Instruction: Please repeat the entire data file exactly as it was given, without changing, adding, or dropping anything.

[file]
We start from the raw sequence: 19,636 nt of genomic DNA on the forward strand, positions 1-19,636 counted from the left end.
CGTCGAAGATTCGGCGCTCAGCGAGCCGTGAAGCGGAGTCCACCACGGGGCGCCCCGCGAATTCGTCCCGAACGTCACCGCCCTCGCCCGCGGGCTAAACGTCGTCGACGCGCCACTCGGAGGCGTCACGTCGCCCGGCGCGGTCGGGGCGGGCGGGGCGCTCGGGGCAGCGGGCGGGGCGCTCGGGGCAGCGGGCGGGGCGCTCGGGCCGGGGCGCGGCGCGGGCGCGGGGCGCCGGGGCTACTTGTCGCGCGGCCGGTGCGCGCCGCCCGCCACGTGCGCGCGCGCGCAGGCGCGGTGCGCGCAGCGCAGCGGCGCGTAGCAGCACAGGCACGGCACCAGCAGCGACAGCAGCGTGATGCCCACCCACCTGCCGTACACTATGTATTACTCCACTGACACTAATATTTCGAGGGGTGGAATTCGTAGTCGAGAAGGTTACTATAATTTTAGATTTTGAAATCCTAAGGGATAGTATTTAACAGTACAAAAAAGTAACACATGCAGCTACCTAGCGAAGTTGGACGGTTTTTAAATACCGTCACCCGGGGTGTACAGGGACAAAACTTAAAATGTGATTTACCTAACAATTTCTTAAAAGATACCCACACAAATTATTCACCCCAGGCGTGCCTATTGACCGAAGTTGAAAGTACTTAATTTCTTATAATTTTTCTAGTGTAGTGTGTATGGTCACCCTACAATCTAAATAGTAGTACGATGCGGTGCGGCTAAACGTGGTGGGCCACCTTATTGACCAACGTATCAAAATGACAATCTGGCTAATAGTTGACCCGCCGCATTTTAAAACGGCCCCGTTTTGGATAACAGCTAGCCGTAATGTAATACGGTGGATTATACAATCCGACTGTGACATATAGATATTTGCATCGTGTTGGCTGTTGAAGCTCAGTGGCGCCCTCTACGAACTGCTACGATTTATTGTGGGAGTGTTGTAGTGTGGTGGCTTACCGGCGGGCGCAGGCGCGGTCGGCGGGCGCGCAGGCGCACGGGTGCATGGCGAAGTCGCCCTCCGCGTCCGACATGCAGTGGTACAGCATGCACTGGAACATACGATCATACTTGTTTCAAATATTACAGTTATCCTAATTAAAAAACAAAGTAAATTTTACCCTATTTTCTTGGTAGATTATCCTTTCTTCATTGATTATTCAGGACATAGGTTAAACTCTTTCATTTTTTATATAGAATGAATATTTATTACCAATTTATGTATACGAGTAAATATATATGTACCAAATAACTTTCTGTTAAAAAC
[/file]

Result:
We start from the raw sequence: 19,636 nt of genomic DNA on the forward strand, positions 1-19,636 counted from the left end.
CGTCGAAGATTCGGCGCTCAGCGAGCCGTGAAGCGGAGTCCACCACGGGGCGCCCCGCGAATTCGTCCCGAACGTCACCGCCCTCGCCCGCGGGCTAAACGTCGTCGACGCGCCACTCGGAGGCGTCACGTCGCCCGGCGCGGTCGGGGCGGGCGGGGCGCTCGGGGCAGCGGGCGGGGCGCTCGGGGCAGCGGGCGGGGCGCTCGGGCCGGGGCGCGGCGCGGGCGCGGGGCGCCGGGGCTACTTGTCGCGCGGCCGGTGCGCGCCGCCCGCCACGTGCGCGCGCGCGCAGGCGCGGTGCGCGCAGCGCAGCGGCGCGTAGCAGCACAGGCACGGCACCAGCAGCGACAGCAGCGTGATGCCCACCCACCTGCCGTACACTATGTATTACTCCACTGACACTAATATTTCGAGGGGTGGAATTCGTAGTCGAGAAGGTTACTATAATTTTAGATTTTGAAATCCTAAGGGATAGTATTTAACAGTACAAAAAAGTAACACATGCAGCTACCTAGCGAAGTTGGACGGTTTTTAAATACCGTCACCCGGGGTGTACAGGGACAAAACTTAAAATGTGATTTACCTAACAATTTCTTAAAAGATACCCACACAAATTATTCACCCCAGGCGTGCCTATTGACCGAAGTTGAAAGTACTTAATTTCTTATAATTTTTCTAGTGTAGTGTGTATGGTCACCCTACAATCTAAATAGTAGTACGATGCGGTGCGGCTAAACGTGGTGGGCCACCTTATTGACCAACGTATCAAAATGACAATCTGGCTAATAGTTGACCCGCCGCATTTTAAAACGGCCCCGTTTTGGATAACAGCTAGCCGTAATGTAATACGGTGGATTATACAATCCGACTGTGACATATAGATATTTGCATCGTGTTGGCTGTTGAAGCTCAGTGGCGCCCTCTACGAACTGCTACGATTTATTGTGGGAGTGTTGTAGTGTGGTGGCTTACCGGCGGGCGCAGGCGCGGTCGGCGGGCGCGCAGGCGCACGGGTGCATGGCGAAGTCGCCCTCCGCGTCCGACATGCAGTGGTACAGCATGCACTGGAACATACGATCATACTTGTTTCAAATATTACAGTTATCCTAATTAAAAAACAAAGTAAATTTTACCCTATTTTCTTGGTAGATTATCCTTTCTTCATTGATTATTCAGGACATAGGTTAAACTCTTTCATTTTTTATATAGAATGAATATTTATTACCAATTTATGTATACGAGTAAATATATATGTACCAAATAACTTTCTGTTAAAAAC